Therapy On The Couch

In Saturday's Mail, agony aunt Virginia Ironside triggered a fierce debate when she condemned therapy as a fraud. She wrote that having spent £54,000 on different therapist over many years, almost nothing had alleviated her depression. So is she right that the thousands of Britons who spend millions on counselling every year are wasting their money? Here, four celebrities who have been through therapy give their own trenchant opinions on both sides of the debate. 

Performer Toyah Willcox, 47, has had a long-distance marriage with guitarist Robert Fripp, 59, for 19 years. His playboy past drove her to a therapist, but it failed to help. In their unusual relationship, she lives in a 17th-century manor house in Worcestershire while he is based thousands of miles away in the US. They have no children. She is currently rehearsing to appear in a pantomime in Milton Keynes. 

I came to the same conclusion as Virginia Ironside after seeking help for the deep-rooted jealousy I experienced about my husband's past. 

When I met Robert, I had only had two serious relationships, whereas he was a bachelor who had famously been quoted as saying he'd slept with seven women a day when he was touring in the seventies. 

After we announced our marriage and I moved in with him, I found his phone never stopped ringing, even in the middle of the night, with old girlfriends calling him up. They typically asked if he fancied one last fling, or whether he was doing the right thing getting married.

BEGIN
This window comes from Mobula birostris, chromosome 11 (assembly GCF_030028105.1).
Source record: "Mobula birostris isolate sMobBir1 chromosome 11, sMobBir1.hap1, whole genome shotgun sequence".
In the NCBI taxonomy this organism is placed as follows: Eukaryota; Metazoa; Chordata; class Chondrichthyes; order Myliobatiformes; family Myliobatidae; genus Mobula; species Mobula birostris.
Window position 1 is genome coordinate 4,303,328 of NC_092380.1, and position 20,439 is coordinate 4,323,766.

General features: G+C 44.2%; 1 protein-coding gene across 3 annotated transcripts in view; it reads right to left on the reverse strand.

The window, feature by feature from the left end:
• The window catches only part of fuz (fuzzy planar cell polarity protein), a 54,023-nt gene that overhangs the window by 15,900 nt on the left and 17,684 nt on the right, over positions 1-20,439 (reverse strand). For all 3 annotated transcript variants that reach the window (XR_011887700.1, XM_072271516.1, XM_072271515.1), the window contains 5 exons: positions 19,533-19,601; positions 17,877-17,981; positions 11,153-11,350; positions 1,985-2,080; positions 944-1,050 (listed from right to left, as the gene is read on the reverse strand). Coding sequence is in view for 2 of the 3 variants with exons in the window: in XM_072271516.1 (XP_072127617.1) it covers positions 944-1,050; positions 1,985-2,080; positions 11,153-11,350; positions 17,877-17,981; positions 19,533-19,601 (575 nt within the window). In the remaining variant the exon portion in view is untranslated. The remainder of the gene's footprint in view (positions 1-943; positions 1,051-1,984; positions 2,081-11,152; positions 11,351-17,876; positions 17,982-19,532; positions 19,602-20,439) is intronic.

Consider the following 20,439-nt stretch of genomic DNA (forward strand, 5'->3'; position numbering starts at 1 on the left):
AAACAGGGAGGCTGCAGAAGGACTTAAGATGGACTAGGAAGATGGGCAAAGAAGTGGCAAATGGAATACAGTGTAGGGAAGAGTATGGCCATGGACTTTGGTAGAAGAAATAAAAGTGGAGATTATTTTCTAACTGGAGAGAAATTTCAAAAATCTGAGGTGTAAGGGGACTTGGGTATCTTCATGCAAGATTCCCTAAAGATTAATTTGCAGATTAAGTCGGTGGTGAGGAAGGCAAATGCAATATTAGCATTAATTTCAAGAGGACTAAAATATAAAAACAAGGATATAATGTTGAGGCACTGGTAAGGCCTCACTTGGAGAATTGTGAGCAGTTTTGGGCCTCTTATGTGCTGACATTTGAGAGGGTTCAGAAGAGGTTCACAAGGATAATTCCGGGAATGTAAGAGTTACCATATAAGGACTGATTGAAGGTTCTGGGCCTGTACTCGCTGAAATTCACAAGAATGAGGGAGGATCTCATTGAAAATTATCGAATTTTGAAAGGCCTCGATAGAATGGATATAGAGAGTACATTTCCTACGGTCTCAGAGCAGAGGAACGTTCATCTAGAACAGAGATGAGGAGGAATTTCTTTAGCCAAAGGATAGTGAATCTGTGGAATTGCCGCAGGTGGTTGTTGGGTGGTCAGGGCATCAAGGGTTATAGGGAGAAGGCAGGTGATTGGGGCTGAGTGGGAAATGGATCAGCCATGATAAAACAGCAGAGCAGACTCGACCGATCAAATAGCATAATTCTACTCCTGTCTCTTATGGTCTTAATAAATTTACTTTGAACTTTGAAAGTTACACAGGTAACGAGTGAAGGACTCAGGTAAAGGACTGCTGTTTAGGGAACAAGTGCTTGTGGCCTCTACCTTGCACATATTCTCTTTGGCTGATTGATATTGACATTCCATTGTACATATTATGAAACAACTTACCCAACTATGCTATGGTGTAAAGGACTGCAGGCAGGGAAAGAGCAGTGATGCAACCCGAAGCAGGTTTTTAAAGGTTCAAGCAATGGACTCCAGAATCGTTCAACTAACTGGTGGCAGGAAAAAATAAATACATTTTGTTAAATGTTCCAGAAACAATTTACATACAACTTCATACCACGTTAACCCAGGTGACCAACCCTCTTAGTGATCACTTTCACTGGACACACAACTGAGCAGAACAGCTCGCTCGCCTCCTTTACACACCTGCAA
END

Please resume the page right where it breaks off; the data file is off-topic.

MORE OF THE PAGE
I knew Robert loved me and was finally, at the age of 40, ready to settle down, but I got so upset about it I ended up in tears. 

I told Robert how I felt and he reassured me and suggested I talk through my anxieties with a psychotherapist he recommended. 

I agreed, thinking it would help curb my feelings of distrust for Robert, which were making me aggressive towards him. The therapist, a man at least a decade older than me, only asked for a small voluntary payment of £15. 

He let me talk about my concerns, but then suggested it was unnatural for a woman to be so possessive of her man. He even tried to make me belive that should my husband stray, I would be to blame. 

He was a very successful, respected therapist and had I been a more vulnerable or fragile person, I might have listened to him. Instead, after my second session, I just felt belligerent. The therapist again tried to tell me that my instincts were wrong, and even had the audacity to ask me what was wrong with infidelity. 

It became very clear he condoned extra-marital relationships, and I actually felt I was being primed to be a stay-at-home wife who should turn a blind eye to any infidelities. The therapist was following his own agenda, not mine, and his behaviour was remarkably dangerous. I don't like to think what might happen if he gets hold of a weaker character. 

Fortunately, I stopped our sessions there and then. Later, I doscovered he'd had an affair with at least one of his female patients, so my instincts had been correct. 

Robert and I did survive because we spent a few days seeing an American relationship counsellor together, who talked common sense and made us realise that we both had to acknowledge each other's history and move on together, which we have done very happily. 

That kind of positive help can be useful. It's the counselling which makes you feel worse about yourself which is so damaging. 

Daily Mail
25th November 2005
Thanks to Alec kelly